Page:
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Beyond Israeli elections: Israel at the cusp of a bleak era

Feb 25,2020 - Last updated at Feb 25,2020

Israeli Prime Minister Benjamin Netanyahu must be channeling the spirit of Houdini as he continues to plot his escape from one of the most convoluted political dilemmas in Israel’s history. 

It is no secret that Netanyahu’s political behaviour is almost entirely shaped by his desire to survive in office for as long as possible in order to avoid possible jail time. But how long will the Israeli escape artist manage to survive, now that a date for his trial has already been set?

After months of bargaining with the country’s political elite, on one hand, and pleading to his own right-wing constituency on the other, Netanyahu has failed to create the necessary momentum that would render him immune from prosecution and secure his position at the helm of Israeli politics. 

After failing to form a government following the April elections, Netanyahu has masterfully linked his fate as a prime minister to all of Israel’s affairs, internal and external.

Still, there is little evidence that Netanyahu’s diplomatic and financial conquests have yielded the intended results of augmenting his support among ordinary Israelis, especially as Benny Gantz, who heads the Kahol Lavan (Blue and White) party, has continued to venture further to the right, slowly undermining Netanyahu’s support in every facet of Israeli society. The September election has demonstrated Gantz’s ability to overcome Netanyahu’s various political advantages in the eyes of the Israeli voters.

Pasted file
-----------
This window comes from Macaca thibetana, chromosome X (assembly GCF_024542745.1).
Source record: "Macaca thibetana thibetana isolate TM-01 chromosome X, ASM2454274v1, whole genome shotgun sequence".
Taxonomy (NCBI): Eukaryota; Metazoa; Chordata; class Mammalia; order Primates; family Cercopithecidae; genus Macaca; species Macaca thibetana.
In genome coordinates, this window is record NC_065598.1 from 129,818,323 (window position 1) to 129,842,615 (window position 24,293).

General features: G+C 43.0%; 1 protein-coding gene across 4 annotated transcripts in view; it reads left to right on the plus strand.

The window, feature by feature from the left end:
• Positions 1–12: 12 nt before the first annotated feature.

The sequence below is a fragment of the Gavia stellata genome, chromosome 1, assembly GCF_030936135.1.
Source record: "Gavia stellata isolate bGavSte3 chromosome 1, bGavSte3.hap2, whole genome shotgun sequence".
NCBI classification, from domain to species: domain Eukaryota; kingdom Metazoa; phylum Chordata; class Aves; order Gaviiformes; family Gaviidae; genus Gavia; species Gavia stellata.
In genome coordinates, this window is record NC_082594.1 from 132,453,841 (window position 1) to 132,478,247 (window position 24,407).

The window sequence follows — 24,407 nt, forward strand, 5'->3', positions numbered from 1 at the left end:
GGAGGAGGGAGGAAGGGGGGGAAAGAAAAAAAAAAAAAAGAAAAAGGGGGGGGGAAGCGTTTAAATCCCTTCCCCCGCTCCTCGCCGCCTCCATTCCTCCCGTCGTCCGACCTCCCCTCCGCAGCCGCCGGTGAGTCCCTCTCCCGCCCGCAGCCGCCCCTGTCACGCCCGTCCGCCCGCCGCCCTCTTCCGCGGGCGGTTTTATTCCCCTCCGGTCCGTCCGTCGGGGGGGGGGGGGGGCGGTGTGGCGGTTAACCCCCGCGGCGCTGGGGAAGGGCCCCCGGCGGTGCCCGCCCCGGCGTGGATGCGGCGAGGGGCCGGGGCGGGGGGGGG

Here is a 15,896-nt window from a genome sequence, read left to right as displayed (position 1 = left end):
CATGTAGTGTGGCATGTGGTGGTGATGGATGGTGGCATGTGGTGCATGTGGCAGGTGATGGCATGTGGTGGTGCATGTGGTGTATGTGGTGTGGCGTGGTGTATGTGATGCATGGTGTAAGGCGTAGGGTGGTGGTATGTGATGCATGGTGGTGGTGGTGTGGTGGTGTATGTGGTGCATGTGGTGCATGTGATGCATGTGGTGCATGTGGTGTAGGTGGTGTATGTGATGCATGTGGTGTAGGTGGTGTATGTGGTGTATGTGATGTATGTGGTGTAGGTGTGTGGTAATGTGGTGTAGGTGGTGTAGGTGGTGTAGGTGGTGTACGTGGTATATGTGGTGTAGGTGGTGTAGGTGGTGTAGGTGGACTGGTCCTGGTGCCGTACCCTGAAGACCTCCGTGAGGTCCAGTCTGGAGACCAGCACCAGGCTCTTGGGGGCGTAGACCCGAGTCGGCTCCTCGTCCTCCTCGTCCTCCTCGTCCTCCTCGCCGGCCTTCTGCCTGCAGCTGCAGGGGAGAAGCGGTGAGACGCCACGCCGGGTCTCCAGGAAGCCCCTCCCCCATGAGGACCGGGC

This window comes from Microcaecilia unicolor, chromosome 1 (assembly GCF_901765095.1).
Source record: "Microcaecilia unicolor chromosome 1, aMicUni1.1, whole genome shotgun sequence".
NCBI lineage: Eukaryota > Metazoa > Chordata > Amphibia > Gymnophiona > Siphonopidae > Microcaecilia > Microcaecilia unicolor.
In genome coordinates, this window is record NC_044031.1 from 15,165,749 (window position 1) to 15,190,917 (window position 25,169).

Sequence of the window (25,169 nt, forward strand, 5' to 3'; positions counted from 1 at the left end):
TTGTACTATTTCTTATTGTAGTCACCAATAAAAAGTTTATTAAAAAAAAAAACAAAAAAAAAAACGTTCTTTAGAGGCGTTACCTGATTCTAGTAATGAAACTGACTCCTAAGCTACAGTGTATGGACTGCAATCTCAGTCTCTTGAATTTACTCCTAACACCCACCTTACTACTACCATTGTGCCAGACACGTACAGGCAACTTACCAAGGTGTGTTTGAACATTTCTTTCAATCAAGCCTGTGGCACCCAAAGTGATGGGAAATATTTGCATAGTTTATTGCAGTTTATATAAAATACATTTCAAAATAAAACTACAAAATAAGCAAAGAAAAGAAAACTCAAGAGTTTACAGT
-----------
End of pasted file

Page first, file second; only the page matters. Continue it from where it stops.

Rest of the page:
Israelis are scheduled to return to the voting booths on March 2, to vote in the third general elections in less than one year. Within that short period of time, Gantz has managed to repeatedly alter his persona to behave like a right-wing politician, while still presenting himself as a centrist, who is willing to engage with the left in order to build a future government coalition.

Knowing that the noose has tightened around his neck since the first elections in April, Netanyahu resorted to Washington to release its so-called “deal of the century”.

Indeed, the ‘Middle East plan’ was revealed ahead of schedule to provide the despairing Israeli leader a final lifeline that would help him win his multiple battles in a decisive blow. 

Alas, for Netanyahu, things did not work out as planned.

The story was meant to proceed as such: the Donald Trump administration would reveal the plan that would give Israel everything and give Palestinians nothing; Netanyahu would, naturally, take full credit for his greatest achievement in office and would follow that by annexing all illegal Jewish settlements in the West Bank, in addition to the entire Jordan Valley.

This, however, did not happen. On February 4, Netanyahu reversed his earlier decision to annex much of the West Bank before the scheduled elections. Instead, he told a campaign rally that such annexation is conditioned to his victory in the upcoming elections. 

While many in the media parroted, without evidence, that the postponement of the annexation is a direct result of a request made by Washington, the real reason is likely related to Netanyahu’s own political woes at home.

Netanyahu must be aware that the “deal of the century” and the annexation of the West Bank cards are his last hope to secure a comfortable election victory, to be granted immunity and to avoid serving jail time for corruption.